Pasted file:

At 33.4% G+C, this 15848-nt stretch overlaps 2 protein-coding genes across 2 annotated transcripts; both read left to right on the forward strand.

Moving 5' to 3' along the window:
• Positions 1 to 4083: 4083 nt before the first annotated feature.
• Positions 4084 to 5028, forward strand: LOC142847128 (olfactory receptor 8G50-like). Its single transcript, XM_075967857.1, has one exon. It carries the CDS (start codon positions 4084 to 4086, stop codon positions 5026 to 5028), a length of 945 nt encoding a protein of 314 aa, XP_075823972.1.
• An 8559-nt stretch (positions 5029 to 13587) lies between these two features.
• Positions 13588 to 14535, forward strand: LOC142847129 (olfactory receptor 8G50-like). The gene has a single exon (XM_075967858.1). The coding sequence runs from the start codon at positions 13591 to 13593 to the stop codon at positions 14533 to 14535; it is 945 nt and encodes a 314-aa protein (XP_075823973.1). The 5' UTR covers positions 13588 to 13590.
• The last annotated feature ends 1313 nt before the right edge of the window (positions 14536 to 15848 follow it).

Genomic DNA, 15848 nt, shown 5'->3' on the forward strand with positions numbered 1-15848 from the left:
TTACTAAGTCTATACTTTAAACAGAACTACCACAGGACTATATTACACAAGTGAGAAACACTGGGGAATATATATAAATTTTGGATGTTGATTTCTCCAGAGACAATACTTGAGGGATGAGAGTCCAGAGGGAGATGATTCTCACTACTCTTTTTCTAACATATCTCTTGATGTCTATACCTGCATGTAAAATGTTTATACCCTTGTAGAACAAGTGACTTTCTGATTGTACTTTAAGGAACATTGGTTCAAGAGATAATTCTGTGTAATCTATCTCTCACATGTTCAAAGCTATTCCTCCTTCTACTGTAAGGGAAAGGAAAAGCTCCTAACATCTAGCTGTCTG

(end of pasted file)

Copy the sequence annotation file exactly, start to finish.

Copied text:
At 33.4% G+C, this 15848-nt stretch overlaps 2 protein-coding genes across 2 annotated transcripts; both read left to right on the forward strand.

Moving 5' to 3' along the window:
• Positions 1 to 4083: 4083 nt before the first annotated feature.
• Positions 4084 to 5028, forward strand: LOC142847128 (olfactory receptor 8G50-like). Its single transcript, XM_075967857.1, has one exon. It carries the CDS (start codon positions 4084 to 4086, stop codon positions 5026 to 5028), a length of 945 nt encoding a protein of 314 aa, XP_075823972.1.
• An 8559-nt stretch (positions 5029 to 13587) lies between these two features.
• Positions 13588 to 14535, forward strand: LOC142847129 (olfactory receptor 8G50-like). The gene has a single exon (XM_075967858.1). The coding sequence runs from the start codon at positions 13591 to 13593 to the stop codon at positions 14533 to 14535; it is 945 nt and encodes a 314-aa protein (XP_075823973.1). The 5' UTR covers positions 13588 to 13590.
• The last annotated feature ends 1313 nt before the right edge of the window (positions 14536 to 15848 follow it).

Genomic DNA, 15848 nt, shown 5'->3' on the forward strand with positions numbered 1-15848 from the left:
TTACTAAGTCTATACTTTAAACAGAACTACCACAGGACTATATTACACAAGTGAGAAACACTGGGGAATATATATAAATTTTGGATGTTGATTTCTCCAGAGACAATACTTGAGGGATGAGAGTCCAGAGGGAGATGATTCTCACTACTCTTTTTCTAACATATCTCTTGATGTCTATACCTGCATGTAAAATGTTTATACCCTTGTAGAACAAGTGACTTTCTGATTGTACTTTAAGGAACATTGGTTCAAGAGATAATTCTGTGTAATCTATCTCTCACATGTTCAAAGCTATTCCTCCTTCTACTGTAAGGGAAAGGAAAAGCTCCTAACATCTAGCTGTCTG